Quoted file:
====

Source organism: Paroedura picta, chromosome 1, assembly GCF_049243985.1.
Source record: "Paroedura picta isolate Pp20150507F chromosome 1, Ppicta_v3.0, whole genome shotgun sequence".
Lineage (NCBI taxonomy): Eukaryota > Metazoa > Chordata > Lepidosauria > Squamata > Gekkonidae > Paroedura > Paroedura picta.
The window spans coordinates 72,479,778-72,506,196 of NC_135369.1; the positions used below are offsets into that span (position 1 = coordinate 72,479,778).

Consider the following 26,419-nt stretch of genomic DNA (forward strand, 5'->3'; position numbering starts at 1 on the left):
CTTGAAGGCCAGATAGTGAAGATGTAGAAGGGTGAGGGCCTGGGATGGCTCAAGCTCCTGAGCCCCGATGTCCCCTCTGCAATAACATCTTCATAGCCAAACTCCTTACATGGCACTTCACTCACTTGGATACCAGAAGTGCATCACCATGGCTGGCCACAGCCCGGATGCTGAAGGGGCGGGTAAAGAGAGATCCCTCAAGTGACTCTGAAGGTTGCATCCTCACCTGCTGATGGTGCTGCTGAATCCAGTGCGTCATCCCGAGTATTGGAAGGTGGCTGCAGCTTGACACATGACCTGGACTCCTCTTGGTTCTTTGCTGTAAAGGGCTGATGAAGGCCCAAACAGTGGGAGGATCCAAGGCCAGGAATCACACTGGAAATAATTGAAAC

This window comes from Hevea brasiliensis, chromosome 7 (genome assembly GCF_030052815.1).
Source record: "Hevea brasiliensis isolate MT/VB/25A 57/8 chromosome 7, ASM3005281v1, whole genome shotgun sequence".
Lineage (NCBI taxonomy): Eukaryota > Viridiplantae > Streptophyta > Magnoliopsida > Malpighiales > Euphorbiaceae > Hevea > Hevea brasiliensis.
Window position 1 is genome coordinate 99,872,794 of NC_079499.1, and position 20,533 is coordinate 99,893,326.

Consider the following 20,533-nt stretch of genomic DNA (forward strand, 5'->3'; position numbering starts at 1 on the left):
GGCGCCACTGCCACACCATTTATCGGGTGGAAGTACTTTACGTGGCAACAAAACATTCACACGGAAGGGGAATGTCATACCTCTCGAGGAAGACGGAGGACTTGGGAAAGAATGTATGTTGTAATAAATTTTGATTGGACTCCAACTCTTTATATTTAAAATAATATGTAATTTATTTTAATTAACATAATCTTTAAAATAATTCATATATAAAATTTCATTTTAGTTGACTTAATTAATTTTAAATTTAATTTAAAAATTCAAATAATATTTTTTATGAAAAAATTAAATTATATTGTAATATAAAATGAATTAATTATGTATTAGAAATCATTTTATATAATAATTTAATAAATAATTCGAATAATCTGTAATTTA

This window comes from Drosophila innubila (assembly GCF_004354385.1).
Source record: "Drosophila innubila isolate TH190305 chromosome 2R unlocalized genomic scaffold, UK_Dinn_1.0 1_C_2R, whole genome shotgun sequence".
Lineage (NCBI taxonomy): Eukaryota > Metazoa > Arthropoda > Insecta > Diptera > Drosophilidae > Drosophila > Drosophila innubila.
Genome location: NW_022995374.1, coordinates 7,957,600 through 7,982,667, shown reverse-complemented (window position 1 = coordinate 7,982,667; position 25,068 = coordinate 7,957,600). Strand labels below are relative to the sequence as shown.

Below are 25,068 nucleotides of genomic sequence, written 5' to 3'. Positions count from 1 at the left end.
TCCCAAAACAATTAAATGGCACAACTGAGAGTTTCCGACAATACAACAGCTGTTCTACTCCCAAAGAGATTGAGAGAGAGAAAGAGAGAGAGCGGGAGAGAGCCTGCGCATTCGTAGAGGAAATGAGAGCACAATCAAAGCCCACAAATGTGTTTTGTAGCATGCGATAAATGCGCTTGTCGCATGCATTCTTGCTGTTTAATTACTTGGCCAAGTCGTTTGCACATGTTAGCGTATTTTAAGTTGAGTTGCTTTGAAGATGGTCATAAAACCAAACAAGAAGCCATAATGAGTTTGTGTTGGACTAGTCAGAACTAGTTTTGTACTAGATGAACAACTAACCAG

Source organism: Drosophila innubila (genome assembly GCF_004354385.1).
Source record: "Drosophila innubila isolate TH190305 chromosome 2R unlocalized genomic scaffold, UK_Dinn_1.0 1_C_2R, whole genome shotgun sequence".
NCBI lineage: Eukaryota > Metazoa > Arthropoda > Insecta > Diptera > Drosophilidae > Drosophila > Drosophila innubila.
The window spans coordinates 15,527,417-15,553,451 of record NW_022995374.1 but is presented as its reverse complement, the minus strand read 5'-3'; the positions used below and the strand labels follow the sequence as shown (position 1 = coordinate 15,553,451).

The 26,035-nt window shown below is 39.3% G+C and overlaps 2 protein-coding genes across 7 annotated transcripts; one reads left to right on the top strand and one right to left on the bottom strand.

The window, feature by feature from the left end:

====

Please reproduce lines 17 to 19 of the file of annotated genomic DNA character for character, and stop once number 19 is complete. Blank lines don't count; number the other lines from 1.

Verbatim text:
Below are 25,068 nucleotides of genomic sequence, written 5' to 3'. Positions count from 1 at the left end.
TCCCAAAACAATTAAATGGCACAACTGAGAGTTTCCGACAATACAACAGCTGTTCTACTCCCAAAGAGATTGAGAGAGAGAAAGAGAGAGAGCGGGAGAGAGCCTGCGCATTCGTAGAGGAAATGAGAGCACAATCAAAGCCCACAAATGTGTTTTGTAGCATGCGATAAATGCGCTTGTCGCATGCATTCTTGCTGTTTAATTACTTGGCCAAGTCGTTTGCACATGTTAGCGTATTTTAAGTTGAGTTGCTTTGAAGATGGTCATAAAACCAAACAAGAAGCCATAATGAGTTTGTGTTGGACTAGTCAGAACTAGTTTTGTACTAGATGAACAACTAACCAG

Source organism: Drosophila innubila (genome assembly GCF_004354385.1).